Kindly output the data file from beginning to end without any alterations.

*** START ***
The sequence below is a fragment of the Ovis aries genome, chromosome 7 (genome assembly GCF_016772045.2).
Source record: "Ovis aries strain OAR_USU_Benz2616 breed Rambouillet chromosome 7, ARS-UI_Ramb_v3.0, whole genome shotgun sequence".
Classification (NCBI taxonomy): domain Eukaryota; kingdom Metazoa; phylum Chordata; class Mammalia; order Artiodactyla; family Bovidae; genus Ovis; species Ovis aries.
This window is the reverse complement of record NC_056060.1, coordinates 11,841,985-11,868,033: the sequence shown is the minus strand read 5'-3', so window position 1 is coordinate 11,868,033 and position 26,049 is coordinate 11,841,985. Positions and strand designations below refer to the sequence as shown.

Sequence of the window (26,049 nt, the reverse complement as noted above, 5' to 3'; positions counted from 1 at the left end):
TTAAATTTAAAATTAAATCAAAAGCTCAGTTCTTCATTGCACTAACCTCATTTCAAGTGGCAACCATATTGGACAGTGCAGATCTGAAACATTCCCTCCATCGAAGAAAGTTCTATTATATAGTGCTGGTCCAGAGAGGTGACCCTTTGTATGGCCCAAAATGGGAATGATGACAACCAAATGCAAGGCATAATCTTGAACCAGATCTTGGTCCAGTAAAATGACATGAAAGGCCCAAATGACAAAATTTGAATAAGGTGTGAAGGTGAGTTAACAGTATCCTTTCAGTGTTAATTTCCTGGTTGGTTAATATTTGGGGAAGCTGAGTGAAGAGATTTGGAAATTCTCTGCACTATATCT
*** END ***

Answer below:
The sequence below is a fragment of the Ovis aries genome, chromosome 7 (genome assembly GCF_016772045.2).
Source record: "Ovis aries strain OAR_USU_Benz2616 breed Rambouillet chromosome 7, ARS-UI_Ramb_v3.0, whole genome shotgun sequence".
Classification (NCBI taxonomy): domain Eukaryota; kingdom Metazoa; phylum Chordata; class Mammalia; order Artiodactyla; family Bovidae; genus Ovis; species Ovis aries.
This window is the reverse complement of record NC_056060.1, coordinates 11,841,985-11,868,033: the sequence shown is the minus strand read 5'-3', so window position 1 is coordinate 11,868,033 and position 26,049 is coordinate 11,841,985. Positions and strand designations below refer to the sequence as shown.

Sequence of the window (26,049 nt, the reverse complement as noted above, 5' to 3'; positions counted from 1 at the left end):
TTAAATTTAAAATTAAATCAAAAGCTCAGTTCTTCATTGCACTAACCTCATTTCAAGTGGCAACCATATTGGACAGTGCAGATCTGAAACATTCCCTCCATCGAAGAAAGTTCTATTATATAGTGCTGGTCCAGAGAGGTGACCCTTTGTATGGCCCAAAATGGGAATGATGACAACCAAATGCAAGGCATAATCTTGAACCAGATCTTGGTCCAGTAAAATGACATGAAAGGCCCAAATGACAAAATTTGAATAAGGTGTGAAGGTGAGTTAACAGTATCCTTTCAGTGTTAATTTCCTGGTTGGTTAATATTTGGGGAAGCTGAGTGAAGAGATTTGGAAATTCTCTGCACTATATCT